SDSA Federal Policy Update

September 30, 2017

Guest column by Brandon Wipf, farmer from Huron and SDSA Director.

When I think about how much farming has changed since the days when pioneers first broke ground in South Dakota, it really helps put things in perspective. Farming used to be back-breaking work, but thanks to advances in technology on many fronts, it no longer compares. Sure, there are the occasional jobs that make a guy sweat, but these days we sweat over different sorts of hardships.

One could argue we’ve just traded old problems for new ones. Not to detract from the plight of our ancestors, but the connected world has created so much information it can overwhelm a person. The modern farmer has to keep track of so many things, from the price of grain and feed to new technologies to the weather, and yes, even to the things happening in state and federal government. It’s very tempting to tune out all the noise coming out of Washington lately, but these are trying times in agriculture. We can’t afford to be caught off guard. It’s time to review some of the ag issues being discussed by your South Dakota Soybean Association (SDSA) and American Soybean Association (ASA) representatives with policymakers in D.C.

Farm Bill

▶ We are watching closely as 2018 Farm Bill discussions begin to pick up. The best outcome for farmers will be if the ‘Farm Bill’ remains truly a ‘Food Bill’ and links farm aid to nutritional support programs like Food Stamps. This will maintain the high level of bipartisan support that Farm Bills have generally enjoyed in the past. If the Farm Bill turns into another political circus, then all bets are off. Senator Thune has shared some very interesting ideas for the new farm bill, so look for more on that in the future.


▶ NAFTA has been overwhelmingly good for agriculture, and it is hoped that any renegotiation doesn’t ‘give away the farm’ so to speak.
▶ Continued trade development and good relationships in Asia will be key.
▶ An end to the embargo with Cuba would be a great market opportunity for the decadent capitalist West, located only 90 miles away.

Tax Reform

▶ Maintaining cash accounting treatment for farmers is very important. A forced switch to accrual (read: cruel) accounting would force many farmers to stop keeping their own books. CPA’s wouldn’t mind the extra business, but they don’t work for free.
▶ One proposal allows full and immediate expensing of capital investments, which would allow many more farmers to take on projects in years of plenty, creating jobs in the process.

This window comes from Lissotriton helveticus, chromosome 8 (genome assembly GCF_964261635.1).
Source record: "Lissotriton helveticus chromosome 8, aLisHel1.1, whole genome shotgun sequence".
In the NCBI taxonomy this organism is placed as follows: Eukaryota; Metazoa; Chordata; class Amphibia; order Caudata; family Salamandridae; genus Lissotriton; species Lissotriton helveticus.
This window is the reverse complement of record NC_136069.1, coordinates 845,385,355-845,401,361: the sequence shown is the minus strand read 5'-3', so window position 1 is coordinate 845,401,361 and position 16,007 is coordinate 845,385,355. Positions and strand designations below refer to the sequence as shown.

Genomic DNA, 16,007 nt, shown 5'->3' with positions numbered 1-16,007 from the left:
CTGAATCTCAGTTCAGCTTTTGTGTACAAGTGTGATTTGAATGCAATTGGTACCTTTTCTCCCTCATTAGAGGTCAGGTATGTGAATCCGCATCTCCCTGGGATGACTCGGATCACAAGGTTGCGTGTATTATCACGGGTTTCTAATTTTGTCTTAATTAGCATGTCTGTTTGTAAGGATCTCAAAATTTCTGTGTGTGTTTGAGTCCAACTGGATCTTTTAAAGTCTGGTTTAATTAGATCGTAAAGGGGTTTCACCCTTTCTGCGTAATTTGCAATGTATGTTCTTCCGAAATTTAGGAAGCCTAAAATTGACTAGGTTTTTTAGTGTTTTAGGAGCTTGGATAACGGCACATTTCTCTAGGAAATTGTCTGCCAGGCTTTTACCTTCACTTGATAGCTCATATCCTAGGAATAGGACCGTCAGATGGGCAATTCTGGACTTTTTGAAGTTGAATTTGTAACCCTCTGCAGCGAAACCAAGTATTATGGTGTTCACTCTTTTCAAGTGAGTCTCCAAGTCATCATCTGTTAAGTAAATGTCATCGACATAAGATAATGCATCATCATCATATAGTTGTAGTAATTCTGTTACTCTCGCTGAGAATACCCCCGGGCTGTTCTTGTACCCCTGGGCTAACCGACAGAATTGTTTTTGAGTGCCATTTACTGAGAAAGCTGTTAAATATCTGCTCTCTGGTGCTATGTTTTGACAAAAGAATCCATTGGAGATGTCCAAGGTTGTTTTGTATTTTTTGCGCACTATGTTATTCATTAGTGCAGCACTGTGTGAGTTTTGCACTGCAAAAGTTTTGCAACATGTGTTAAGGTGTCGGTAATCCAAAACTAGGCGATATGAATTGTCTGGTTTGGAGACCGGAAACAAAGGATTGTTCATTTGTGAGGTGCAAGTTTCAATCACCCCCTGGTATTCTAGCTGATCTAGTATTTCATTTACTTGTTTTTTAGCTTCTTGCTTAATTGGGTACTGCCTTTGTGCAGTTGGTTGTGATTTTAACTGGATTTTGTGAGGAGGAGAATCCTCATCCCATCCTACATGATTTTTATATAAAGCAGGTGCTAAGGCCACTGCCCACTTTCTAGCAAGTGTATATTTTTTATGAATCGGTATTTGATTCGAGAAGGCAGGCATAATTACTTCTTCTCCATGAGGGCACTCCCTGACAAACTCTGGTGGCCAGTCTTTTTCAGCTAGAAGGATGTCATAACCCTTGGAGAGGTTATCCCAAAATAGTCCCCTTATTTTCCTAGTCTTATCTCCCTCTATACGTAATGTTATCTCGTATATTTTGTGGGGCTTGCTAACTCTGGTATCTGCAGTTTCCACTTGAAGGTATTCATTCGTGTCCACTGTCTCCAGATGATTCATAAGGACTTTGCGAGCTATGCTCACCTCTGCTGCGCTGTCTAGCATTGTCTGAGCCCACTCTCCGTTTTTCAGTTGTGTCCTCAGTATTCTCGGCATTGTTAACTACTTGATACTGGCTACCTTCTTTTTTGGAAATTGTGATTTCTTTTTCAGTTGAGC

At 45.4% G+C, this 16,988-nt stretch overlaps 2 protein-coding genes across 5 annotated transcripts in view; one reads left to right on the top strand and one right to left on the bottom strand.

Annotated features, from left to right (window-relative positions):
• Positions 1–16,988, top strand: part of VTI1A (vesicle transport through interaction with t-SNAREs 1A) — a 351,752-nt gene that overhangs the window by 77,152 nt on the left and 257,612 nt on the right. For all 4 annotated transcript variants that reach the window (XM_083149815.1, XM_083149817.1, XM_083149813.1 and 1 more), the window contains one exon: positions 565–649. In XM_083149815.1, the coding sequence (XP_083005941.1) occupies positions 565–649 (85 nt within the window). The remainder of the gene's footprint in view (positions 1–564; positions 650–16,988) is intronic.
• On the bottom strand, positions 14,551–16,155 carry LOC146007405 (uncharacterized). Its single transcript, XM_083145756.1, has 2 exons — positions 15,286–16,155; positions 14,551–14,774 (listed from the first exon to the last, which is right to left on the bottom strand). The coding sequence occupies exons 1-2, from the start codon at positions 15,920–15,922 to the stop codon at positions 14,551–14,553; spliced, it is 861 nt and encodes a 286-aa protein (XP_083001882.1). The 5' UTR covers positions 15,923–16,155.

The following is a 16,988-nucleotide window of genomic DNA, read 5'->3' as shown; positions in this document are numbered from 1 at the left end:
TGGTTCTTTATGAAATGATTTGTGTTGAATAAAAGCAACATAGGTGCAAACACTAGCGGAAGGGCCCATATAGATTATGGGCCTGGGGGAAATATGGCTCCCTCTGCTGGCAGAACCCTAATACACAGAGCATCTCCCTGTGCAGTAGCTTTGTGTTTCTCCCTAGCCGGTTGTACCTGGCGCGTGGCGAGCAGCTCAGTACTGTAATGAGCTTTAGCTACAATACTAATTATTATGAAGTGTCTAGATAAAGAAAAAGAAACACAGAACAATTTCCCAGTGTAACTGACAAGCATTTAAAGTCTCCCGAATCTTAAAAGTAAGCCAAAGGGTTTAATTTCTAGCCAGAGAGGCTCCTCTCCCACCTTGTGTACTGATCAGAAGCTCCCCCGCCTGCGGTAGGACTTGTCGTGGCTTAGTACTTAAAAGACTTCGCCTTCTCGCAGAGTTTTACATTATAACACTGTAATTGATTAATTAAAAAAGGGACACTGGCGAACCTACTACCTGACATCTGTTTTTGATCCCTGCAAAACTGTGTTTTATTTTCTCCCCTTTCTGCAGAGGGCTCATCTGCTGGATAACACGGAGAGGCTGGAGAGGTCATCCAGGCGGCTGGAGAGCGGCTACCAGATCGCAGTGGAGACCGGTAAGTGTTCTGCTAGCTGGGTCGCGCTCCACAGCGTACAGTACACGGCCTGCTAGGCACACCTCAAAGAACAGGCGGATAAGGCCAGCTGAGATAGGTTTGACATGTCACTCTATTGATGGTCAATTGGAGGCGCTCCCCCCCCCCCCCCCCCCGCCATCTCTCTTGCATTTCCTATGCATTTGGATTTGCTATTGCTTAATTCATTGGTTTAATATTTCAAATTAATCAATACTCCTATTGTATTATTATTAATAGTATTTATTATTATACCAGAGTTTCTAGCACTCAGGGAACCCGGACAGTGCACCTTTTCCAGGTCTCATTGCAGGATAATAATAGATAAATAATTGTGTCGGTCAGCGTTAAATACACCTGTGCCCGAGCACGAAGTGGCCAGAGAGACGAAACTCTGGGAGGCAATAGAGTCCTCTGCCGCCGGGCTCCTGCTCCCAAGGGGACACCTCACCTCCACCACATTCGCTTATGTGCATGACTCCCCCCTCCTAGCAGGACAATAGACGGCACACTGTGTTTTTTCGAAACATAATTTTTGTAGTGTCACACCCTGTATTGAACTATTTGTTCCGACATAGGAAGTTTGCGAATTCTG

▶ Repeal of the estate tax would remove a large barrier to the continuity of family farms. Remember that even though current estate tax laws may not affect your family, those exemption levels can always change, and would likely be lowered in the future by a more fiscally liberal Congress. Congresswoman Noem has been leading the charge on full repeal of the death tax, with SDSA and ASA supporting those efforts.


▶ The Trump Administration has made rollback of Federal regulatory authority a top priority. Since much of that work can be done without Congress, it’s been one of the faster moving agenda items.
▶ Foreign acceptance of our products is sometimes hindered by a slow regulatory approval process in those countries. Work needs to continue to bridge the gap between producers and consumers in this area.
▶ WOTUS — Repeal of the proposed Waters of the U.S. Rule has been a long-standing goal for us. Senator Rounds has been firmly against WOTUS from the beginning and views it as a substantial governmental overreach.

Obviously there’s a lot more going on that hasn’t been mentioned, and by the time you’re reading this, some of these issues may have taken another turn. It’s important that farmers and the organizations representing them stay nimble and aware of the issues at all times. Organizations also have to hear from our members, so if there is an issue you have questions about or want to bring to our attention, please let us know.

This blog post is brought to you by the South Dakota Soybean Association.